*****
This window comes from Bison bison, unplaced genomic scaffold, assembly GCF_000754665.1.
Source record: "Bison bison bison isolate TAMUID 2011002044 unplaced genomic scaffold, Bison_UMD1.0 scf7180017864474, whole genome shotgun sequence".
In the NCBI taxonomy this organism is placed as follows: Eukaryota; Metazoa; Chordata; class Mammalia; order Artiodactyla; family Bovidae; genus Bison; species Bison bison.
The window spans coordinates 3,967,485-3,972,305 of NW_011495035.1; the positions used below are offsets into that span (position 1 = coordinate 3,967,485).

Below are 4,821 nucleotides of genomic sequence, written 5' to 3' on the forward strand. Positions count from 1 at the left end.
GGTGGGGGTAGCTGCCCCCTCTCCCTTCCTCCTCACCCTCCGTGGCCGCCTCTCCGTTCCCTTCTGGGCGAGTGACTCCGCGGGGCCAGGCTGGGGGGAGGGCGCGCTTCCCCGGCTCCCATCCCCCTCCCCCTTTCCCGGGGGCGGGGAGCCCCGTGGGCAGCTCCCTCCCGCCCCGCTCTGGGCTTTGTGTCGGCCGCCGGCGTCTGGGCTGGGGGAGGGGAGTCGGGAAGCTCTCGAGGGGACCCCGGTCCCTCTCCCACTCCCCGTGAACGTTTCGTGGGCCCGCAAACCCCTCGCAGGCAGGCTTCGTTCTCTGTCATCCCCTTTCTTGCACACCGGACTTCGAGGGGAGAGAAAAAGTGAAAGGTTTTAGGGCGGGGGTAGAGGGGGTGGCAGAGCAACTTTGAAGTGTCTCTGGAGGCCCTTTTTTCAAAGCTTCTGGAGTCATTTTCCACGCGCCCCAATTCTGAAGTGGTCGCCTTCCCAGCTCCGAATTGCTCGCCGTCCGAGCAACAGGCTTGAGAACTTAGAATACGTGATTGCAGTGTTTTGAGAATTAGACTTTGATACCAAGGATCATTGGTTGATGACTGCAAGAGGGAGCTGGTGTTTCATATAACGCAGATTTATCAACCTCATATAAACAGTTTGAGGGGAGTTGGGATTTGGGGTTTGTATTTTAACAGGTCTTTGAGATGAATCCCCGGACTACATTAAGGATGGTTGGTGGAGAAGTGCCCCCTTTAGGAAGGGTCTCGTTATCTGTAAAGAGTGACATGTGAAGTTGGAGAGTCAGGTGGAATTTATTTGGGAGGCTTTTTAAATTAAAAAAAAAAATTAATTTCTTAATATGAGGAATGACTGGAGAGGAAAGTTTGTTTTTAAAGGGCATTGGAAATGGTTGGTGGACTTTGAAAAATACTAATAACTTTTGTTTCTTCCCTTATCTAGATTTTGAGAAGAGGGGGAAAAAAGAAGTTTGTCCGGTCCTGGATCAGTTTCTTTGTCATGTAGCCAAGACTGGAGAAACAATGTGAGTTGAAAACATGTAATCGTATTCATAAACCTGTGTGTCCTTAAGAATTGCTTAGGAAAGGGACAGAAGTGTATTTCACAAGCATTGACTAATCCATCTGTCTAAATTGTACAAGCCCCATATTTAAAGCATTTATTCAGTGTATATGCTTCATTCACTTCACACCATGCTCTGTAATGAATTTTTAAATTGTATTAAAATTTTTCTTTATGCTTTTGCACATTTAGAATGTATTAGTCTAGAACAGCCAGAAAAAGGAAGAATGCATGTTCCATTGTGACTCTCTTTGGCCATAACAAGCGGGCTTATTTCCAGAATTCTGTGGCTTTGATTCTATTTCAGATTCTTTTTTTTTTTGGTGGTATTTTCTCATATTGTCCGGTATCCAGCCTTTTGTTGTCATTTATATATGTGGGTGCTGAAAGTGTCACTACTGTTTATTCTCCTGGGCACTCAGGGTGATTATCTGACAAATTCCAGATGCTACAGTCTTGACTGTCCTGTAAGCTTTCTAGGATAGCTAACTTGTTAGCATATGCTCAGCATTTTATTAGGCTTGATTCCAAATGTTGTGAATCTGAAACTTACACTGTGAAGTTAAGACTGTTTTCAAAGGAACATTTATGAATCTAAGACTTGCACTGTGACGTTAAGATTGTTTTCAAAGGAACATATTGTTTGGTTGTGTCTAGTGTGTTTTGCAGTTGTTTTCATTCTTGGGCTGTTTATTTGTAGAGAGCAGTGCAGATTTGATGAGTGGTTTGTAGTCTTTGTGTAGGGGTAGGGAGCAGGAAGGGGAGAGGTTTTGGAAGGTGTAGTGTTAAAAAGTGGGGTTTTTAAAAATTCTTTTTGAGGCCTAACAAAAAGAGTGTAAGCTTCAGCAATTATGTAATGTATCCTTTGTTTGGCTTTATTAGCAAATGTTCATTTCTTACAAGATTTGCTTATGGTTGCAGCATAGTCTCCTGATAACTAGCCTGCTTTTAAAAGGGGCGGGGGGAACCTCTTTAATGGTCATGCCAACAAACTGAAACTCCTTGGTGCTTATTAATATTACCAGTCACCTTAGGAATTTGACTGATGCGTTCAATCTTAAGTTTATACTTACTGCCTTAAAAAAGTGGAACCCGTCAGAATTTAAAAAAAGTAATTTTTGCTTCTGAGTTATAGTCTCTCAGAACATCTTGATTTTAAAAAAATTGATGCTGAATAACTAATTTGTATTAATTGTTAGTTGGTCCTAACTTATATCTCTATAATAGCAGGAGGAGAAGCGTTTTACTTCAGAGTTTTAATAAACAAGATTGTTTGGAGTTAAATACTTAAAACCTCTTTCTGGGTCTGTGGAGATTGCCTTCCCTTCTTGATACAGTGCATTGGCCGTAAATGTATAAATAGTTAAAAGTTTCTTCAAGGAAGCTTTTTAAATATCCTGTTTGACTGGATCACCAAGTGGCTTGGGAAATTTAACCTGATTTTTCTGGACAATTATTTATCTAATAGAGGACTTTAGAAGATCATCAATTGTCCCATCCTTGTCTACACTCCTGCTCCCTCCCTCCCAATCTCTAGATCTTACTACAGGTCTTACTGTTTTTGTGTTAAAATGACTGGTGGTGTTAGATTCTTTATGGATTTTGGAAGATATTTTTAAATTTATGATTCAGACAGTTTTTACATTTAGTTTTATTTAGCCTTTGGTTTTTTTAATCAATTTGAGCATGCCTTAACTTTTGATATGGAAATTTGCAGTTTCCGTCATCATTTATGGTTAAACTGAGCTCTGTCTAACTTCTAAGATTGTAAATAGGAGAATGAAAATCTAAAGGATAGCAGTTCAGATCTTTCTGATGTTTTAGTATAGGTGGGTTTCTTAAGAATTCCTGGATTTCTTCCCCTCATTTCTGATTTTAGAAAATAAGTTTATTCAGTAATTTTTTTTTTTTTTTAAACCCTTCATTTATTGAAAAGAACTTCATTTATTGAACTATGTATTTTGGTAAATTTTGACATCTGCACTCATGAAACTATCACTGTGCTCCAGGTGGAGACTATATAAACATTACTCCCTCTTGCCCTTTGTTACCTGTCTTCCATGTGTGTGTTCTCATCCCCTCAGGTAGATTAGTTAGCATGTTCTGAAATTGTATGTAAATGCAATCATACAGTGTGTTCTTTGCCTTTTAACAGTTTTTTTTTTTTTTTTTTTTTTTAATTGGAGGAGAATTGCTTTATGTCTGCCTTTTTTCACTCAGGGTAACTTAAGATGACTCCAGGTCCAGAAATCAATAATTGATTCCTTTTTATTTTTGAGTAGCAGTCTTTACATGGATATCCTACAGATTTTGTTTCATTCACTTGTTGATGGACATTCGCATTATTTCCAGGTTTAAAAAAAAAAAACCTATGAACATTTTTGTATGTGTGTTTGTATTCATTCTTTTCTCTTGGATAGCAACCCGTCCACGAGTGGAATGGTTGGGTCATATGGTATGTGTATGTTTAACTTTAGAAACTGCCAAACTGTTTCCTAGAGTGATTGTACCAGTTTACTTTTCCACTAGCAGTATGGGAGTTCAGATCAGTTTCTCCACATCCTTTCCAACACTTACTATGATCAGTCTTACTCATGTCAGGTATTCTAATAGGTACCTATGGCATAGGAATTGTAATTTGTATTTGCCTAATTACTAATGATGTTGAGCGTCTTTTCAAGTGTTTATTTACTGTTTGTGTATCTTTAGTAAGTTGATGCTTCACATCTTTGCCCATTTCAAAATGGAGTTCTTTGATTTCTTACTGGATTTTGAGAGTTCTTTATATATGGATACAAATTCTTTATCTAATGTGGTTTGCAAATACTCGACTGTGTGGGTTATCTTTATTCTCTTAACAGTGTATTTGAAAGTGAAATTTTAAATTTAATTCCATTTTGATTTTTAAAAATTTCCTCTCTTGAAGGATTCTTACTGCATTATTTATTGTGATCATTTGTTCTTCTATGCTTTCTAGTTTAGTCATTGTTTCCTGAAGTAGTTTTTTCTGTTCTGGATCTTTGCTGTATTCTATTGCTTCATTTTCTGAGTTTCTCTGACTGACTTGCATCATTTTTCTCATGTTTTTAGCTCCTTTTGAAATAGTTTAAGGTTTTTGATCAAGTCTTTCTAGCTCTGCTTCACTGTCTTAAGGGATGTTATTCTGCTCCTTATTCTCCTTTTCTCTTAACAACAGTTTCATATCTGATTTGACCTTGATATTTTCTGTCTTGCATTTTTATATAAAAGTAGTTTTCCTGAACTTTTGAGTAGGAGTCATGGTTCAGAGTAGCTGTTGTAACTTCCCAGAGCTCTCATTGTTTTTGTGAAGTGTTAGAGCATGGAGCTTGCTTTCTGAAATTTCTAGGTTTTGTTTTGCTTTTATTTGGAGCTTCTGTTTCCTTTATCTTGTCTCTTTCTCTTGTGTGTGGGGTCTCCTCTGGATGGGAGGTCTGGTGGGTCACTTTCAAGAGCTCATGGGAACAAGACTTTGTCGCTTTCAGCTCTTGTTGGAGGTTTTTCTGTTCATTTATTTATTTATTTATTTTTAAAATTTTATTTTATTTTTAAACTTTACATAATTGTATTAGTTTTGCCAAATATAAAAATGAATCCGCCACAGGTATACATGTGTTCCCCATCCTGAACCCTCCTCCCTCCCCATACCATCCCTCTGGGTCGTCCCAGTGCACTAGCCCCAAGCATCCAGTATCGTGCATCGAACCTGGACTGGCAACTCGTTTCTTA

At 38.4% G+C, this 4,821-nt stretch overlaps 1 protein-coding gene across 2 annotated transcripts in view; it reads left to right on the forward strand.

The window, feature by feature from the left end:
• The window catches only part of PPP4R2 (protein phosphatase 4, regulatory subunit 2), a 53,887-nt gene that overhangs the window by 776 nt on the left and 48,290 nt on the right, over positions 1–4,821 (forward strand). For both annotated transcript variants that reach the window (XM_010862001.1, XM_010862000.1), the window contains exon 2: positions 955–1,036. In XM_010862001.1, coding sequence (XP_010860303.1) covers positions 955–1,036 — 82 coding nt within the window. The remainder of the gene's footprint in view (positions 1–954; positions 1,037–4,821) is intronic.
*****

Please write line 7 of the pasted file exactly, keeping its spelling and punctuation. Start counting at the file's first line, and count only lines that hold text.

At 38.4% G+C, this 4,821-nt stretch overlaps 1 protein-coding gene across 2 annotated transcripts in view; it reads left to right on the forward strand.